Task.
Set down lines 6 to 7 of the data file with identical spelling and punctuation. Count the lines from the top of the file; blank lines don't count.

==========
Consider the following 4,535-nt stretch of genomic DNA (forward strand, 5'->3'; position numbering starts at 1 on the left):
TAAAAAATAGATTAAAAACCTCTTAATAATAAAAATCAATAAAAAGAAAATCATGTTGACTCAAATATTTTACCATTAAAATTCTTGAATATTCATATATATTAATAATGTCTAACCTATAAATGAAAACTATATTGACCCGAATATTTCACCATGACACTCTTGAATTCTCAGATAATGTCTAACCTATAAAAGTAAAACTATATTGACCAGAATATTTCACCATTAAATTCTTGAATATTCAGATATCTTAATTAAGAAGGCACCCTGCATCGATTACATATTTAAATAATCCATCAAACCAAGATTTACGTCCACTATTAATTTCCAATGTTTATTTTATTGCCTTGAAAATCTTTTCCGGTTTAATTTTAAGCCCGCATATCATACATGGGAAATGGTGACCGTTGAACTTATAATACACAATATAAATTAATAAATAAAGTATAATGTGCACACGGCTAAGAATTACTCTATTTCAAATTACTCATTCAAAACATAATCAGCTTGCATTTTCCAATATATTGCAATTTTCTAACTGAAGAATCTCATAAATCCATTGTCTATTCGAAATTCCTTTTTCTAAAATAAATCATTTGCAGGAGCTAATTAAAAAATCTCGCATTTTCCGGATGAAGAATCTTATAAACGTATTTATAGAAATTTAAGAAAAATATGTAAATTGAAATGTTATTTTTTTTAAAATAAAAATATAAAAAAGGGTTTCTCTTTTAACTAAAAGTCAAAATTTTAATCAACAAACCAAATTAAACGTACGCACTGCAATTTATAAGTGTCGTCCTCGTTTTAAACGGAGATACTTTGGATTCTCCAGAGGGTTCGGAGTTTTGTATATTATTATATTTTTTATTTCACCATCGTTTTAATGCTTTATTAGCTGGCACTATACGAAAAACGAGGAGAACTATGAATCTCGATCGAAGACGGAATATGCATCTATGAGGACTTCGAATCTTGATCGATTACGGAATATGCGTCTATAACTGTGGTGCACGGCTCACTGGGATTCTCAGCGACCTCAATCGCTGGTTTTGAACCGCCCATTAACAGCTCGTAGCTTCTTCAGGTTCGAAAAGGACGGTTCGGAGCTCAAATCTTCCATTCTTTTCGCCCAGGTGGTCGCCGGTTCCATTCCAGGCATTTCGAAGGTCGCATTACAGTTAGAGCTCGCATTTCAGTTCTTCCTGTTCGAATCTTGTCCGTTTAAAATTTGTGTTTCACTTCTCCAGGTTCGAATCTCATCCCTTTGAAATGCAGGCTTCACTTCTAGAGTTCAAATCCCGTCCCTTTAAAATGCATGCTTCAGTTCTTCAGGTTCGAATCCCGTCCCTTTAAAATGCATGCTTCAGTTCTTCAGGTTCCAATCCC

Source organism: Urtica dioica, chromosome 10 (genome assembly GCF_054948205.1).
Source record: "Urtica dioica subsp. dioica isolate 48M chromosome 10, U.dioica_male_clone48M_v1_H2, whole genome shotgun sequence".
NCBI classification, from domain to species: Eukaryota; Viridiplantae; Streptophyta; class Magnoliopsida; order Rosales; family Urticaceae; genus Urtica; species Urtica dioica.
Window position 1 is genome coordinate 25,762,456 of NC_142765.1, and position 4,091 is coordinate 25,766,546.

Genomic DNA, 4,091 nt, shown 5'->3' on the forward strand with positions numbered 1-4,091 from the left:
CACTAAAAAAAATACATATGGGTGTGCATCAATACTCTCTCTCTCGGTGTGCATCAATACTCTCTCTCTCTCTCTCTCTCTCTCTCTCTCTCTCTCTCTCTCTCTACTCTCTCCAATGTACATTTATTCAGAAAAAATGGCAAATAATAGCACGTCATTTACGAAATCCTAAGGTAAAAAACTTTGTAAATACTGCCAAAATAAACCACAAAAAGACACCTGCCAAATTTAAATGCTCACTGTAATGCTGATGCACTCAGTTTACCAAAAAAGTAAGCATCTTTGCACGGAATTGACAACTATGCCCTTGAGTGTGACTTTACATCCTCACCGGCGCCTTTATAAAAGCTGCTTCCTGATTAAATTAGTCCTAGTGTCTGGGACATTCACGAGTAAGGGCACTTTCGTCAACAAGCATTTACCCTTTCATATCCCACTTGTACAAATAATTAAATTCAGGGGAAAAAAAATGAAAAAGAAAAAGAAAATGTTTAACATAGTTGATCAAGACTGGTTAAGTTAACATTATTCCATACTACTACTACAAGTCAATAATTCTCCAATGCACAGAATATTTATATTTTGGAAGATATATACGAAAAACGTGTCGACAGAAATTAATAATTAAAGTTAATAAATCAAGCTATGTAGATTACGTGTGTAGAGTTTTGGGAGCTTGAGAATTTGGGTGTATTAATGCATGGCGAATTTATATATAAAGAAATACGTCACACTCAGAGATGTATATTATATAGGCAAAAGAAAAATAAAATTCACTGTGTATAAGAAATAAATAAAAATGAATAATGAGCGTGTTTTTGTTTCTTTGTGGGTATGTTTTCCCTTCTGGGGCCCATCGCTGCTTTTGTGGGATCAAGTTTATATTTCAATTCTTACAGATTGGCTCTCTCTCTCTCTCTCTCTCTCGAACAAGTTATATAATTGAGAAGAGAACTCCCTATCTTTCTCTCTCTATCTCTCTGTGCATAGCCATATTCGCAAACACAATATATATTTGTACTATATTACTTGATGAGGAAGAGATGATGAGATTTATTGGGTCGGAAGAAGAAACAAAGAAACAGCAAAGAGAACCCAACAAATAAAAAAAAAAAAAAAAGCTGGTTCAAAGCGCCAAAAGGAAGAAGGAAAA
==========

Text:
Window position 1 is genome coordinate 25,762,456 of NC_142765.1, and position 4,091 is coordinate 25,766,546.

Genomic DNA, 4,091 nt, shown 5'->3' on the forward strand with positions numbered 1-4,091 from the left: